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18 October 2012

Mamba venom may provide pain relief

Scientists have used the venom of Africa's lethal black mamba to produce a surprising outcome in mice which they hope to replicate in humans.

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Scientists have used the venom of Africa's lethal black mamba to produce a surprising outcome in mice which they hope to replicate in humans -effective pain relief without toxic side effects.

French researchers wrote in the journalNature that peptides isolated from black mamba venom may be a safer pain killer than morphine.

What the study showed

In mice at least, the peptides bypass the receptors in the brain that are targeted by morphine and other opioid compounds which sometimes cause side-effects like breathing difficulties or nausea.

Nor do the peptides pose the same risk of addiction or drug abuse.

"We have identified new natural peptides, mambalgins, from the venom of the snake Black Mamba that are able to significantly reduce pain in mice without toxic effect," study co-author Anne Baron of France's Centre national de la recherche scientifique (national research institute) said.

"It is remarkable that this was made possible from the deadly venom of one of the most venomous snakes," she said of the study published in the journal Nature.

"(It) is surprising that mambalgins, which represent less than 0.5% of the total venom protein content, has analgesic (pain-relief) properties without neurotoxicity in mice, whereas the total venom of black mamba is lethal and among the most neurotoxic ones."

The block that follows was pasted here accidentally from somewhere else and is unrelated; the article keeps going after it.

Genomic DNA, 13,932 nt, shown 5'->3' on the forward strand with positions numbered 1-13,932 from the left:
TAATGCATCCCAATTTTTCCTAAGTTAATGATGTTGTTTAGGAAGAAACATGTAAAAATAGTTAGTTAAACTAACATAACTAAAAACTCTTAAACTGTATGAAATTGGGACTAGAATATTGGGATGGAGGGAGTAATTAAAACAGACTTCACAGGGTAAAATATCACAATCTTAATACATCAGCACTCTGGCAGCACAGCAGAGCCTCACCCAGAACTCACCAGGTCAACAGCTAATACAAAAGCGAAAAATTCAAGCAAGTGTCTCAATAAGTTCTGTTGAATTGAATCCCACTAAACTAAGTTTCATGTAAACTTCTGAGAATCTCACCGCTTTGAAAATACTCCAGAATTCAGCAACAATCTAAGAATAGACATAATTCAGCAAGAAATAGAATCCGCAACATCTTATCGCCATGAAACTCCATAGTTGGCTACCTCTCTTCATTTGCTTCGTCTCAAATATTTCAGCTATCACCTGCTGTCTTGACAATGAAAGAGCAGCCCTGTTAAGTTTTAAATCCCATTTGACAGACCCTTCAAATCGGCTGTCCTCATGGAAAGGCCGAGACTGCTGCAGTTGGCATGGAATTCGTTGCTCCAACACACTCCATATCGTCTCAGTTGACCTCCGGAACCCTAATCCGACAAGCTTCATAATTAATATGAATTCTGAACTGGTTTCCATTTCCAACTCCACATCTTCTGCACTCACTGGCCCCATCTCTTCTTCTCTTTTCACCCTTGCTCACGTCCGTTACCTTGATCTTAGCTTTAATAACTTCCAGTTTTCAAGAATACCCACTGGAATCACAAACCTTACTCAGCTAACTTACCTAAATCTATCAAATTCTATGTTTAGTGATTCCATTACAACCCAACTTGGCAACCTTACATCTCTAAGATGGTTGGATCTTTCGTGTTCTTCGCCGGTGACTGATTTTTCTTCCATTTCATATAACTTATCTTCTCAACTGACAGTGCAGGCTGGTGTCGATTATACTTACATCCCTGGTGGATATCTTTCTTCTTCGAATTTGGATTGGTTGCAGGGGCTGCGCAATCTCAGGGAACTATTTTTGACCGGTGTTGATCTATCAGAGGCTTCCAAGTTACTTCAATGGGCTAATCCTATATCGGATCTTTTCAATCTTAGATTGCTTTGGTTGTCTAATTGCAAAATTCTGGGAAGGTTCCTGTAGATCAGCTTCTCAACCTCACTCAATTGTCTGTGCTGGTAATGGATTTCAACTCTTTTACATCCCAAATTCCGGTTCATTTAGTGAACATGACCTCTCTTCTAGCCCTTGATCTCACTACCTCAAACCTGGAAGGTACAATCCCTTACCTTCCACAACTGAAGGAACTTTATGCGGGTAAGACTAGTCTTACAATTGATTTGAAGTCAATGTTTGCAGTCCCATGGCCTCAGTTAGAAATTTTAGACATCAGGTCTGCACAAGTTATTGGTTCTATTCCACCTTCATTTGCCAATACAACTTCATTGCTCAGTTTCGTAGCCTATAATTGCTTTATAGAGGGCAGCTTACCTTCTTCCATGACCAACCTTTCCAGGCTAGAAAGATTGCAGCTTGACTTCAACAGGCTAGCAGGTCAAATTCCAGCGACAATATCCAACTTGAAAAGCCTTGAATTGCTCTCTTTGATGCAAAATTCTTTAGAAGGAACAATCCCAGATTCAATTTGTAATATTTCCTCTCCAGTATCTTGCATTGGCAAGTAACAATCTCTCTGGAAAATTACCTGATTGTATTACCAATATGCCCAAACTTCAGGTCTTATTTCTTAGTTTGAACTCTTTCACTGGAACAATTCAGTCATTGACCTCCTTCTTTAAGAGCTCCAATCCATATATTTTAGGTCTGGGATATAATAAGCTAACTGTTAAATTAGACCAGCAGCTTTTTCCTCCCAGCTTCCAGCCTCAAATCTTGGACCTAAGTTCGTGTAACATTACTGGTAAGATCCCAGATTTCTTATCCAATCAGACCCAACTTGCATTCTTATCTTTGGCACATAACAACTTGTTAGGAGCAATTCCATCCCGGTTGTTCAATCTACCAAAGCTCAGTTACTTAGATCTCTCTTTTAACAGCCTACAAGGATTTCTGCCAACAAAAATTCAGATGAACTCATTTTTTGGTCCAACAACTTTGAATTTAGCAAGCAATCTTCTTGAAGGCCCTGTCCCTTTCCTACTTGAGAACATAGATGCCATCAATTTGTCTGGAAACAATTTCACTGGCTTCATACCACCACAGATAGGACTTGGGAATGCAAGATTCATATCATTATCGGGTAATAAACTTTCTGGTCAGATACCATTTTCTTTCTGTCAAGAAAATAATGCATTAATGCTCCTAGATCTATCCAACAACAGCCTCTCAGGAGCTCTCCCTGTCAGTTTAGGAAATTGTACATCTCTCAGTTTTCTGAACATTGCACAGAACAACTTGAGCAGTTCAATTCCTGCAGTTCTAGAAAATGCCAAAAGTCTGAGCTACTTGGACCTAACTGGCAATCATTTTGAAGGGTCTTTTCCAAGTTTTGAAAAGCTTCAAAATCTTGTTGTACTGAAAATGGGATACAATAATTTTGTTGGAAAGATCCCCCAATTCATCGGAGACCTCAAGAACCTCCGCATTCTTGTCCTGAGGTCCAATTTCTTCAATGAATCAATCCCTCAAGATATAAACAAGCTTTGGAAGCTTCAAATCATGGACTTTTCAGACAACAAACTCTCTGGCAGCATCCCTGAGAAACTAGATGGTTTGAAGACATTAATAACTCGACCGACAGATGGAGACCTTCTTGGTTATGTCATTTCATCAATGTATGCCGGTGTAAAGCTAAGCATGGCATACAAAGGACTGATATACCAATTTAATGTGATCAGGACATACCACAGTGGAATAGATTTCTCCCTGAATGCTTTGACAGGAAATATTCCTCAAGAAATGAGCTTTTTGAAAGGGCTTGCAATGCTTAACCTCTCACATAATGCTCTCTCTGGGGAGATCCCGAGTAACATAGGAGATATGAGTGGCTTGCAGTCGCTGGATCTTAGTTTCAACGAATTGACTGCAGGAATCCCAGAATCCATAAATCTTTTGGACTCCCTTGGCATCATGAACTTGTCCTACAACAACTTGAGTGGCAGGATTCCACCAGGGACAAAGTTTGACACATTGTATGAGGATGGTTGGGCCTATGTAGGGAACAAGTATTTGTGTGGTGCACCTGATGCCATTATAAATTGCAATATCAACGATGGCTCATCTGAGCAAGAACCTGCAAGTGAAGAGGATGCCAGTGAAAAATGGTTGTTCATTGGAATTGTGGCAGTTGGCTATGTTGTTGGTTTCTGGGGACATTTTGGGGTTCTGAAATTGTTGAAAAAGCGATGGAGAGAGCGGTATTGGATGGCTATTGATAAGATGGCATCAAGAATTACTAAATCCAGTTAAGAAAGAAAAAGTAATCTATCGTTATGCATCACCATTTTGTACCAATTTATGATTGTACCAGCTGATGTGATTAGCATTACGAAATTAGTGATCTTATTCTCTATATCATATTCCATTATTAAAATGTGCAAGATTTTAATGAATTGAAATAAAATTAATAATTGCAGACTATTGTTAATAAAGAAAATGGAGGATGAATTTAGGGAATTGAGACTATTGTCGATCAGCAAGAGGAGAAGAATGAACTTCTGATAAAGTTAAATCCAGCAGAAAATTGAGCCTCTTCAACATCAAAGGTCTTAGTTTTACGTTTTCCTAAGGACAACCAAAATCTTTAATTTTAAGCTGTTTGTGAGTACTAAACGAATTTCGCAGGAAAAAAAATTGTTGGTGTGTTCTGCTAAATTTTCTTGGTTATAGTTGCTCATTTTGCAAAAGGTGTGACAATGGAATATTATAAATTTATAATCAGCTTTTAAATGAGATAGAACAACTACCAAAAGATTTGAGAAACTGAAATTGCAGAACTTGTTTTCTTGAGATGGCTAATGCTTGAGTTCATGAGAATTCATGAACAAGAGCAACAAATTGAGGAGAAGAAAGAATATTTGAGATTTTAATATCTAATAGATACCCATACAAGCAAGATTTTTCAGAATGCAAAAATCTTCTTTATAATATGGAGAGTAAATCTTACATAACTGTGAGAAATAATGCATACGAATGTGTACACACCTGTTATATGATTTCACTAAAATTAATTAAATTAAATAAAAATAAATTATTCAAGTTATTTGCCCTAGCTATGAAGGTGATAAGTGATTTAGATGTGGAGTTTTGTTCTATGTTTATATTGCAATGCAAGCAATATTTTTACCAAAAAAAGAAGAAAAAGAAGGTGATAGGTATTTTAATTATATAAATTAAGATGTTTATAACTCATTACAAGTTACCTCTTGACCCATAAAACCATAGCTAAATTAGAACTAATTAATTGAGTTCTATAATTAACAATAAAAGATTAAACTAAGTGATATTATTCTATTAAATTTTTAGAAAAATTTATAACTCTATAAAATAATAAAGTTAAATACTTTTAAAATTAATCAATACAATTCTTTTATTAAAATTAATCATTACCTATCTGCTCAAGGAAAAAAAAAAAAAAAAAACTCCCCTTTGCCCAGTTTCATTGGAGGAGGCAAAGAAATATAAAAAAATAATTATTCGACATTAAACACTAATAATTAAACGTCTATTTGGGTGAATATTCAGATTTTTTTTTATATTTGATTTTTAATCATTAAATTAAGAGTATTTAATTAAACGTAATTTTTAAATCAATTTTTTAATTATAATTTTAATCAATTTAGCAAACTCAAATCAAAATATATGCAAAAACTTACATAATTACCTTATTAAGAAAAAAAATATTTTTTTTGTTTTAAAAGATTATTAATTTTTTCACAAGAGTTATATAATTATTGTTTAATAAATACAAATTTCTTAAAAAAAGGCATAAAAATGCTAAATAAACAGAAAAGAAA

Fastest acting venom

Morphine is often regarded as the best drug to relieve severe pain and suffering, but it has several side effects and can be habit-forming.

The black mamba's venom is among the fastest acting of any snake species, and a bite will be fatal if not treated with antivenom - the poison attacking the central nervous system and causing respiratory paralysis.

Mice are among the agile adder's favourite prey in the wild in eastern and southern Africa.

Baron said researchers were confident the peptides would also work in humans "and are very interesting candidates as painkillers", but much work remains to be done.

A patent has been issued and a pharmaceutical company is examining the possibilities, she said.

(Sapa, October 2012) 

 
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